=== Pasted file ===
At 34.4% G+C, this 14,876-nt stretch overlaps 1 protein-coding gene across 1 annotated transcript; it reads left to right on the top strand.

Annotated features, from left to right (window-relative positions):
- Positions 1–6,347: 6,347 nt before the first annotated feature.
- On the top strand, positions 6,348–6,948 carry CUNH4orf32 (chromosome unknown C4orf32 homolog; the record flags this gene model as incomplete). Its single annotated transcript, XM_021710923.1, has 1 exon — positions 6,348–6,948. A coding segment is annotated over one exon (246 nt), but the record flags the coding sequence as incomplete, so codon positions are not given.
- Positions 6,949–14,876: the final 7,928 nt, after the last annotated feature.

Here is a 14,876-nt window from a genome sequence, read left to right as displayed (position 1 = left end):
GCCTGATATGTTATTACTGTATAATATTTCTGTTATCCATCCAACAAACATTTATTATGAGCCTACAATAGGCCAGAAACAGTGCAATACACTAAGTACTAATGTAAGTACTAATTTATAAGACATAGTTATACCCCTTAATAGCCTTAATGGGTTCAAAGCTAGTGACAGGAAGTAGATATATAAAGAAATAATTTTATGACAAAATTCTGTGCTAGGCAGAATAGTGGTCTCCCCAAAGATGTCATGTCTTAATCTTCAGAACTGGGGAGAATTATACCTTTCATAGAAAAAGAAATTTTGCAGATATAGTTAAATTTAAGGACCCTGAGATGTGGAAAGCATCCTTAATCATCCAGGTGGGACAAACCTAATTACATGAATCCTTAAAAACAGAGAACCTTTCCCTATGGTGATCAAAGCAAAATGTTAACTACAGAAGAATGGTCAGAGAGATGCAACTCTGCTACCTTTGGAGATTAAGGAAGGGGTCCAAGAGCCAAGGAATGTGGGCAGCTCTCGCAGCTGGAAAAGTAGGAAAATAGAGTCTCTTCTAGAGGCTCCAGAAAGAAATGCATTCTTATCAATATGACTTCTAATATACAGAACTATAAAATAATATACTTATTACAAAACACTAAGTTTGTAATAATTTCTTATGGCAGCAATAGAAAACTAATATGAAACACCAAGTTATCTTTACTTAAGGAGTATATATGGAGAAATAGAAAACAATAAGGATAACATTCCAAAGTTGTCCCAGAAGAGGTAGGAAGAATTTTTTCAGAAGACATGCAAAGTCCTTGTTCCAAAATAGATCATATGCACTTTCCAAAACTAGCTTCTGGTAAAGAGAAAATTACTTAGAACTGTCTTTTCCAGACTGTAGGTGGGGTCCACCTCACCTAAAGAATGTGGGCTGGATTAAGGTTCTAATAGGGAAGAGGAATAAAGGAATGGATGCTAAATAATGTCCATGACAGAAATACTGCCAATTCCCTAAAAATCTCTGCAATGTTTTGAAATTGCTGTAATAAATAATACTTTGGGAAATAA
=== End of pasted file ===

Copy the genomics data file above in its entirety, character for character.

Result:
At 34.4% G+C, this 14,876-nt stretch overlaps 1 protein-coding gene across 1 annotated transcript; it reads left to right on the top strand.

Annotated features, from left to right (window-relative positions):
- Positions 1–6,347: 6,347 nt before the first annotated feature.
- On the top strand, positions 6,348–6,948 carry CUNH4orf32 (chromosome unknown C4orf32 homolog; the record flags this gene model as incomplete). Its single annotated transcript, XM_021710923.1, has 1 exon — positions 6,348–6,948. A coding segment is annotated over one exon (246 nt), but the record flags the coding sequence as incomplete, so codon positions are not given.
- Positions 6,949–14,876: the final 7,928 nt, after the last annotated feature.

Here is a 14,876-nt window from a genome sequence, read left to right as displayed (position 1 = left end):
GCCTGATATGTTATTACTGTATAATATTTCTGTTATCCATCCAACAAACATTTATTATGAGCCTACAATAGGCCAGAAACAGTGCAATACACTAAGTACTAATGTAAGTACTAATTTATAAGACATAGTTATACCCCTTAATAGCCTTAATGGGTTCAAAGCTAGTGACAGGAAGTAGATATATAAAGAAATAATTTTATGACAAAATTCTGTGCTAGGCAGAATAGTGGTCTCCCCAAAGATGTCATGTCTTAATCTTCAGAACTGGGGAGAATTATACCTTTCATAGAAAAAGAAATTTTGCAGATATAGTTAAATTTAAGGACCCTGAGATGTGGAAAGCATCCTTAATCATCCAGGTGGGACAAACCTAATTACATGAATCCTTAAAAACAGAGAACCTTTCCCTATGGTGATCAAAGCAAAATGTTAACTACAGAAGAATGGTCAGAGAGATGCAACTCTGCTACCTTTGGAGATTAAGGAAGGGGTCCAAGAGCCAAGGAATGTGGGCAGCTCTCGCAGCTGGAAAAGTAGGAAAATAGAGTCTCTTCTAGAGGCTCCAGAAAGAAATGCATTCTTATCAATATGACTTCTAATATACAGAACTATAAAATAATATACTTATTACAAAACACTAAGTTTGTAATAATTTCTTATGGCAGCAATAGAAAACTAATATGAAACACCAAGTTATCTTTACTTAAGGAGTATATATGGAGAAATAGAAAACAATAAGGATAACATTCCAAAGTTGTCCCAGAAGAGGTAGGAAGAATTTTTTCAGAAGACATGCAAAGTCCTTGTTCCAAAATAGATCATATGCACTTTCCAAAACTAGCTTCTGGTAAAGAGAAAATTACTTAGAACTGTCTTTTCCAGACTGTAGGTGGGGTCCACCTCACCTAAAGAATGTGGGCTGGATTAAGGTTCTAATAGGGAAGAGGAATAAAGGAATGGATGCTAAATAATGTCCATGACAGAAATACTGCCAATTCCCTAAAAATCTCTGCAATGTTTTGAAATTGCTGTAATAAATAATACTTTGGGAAATAA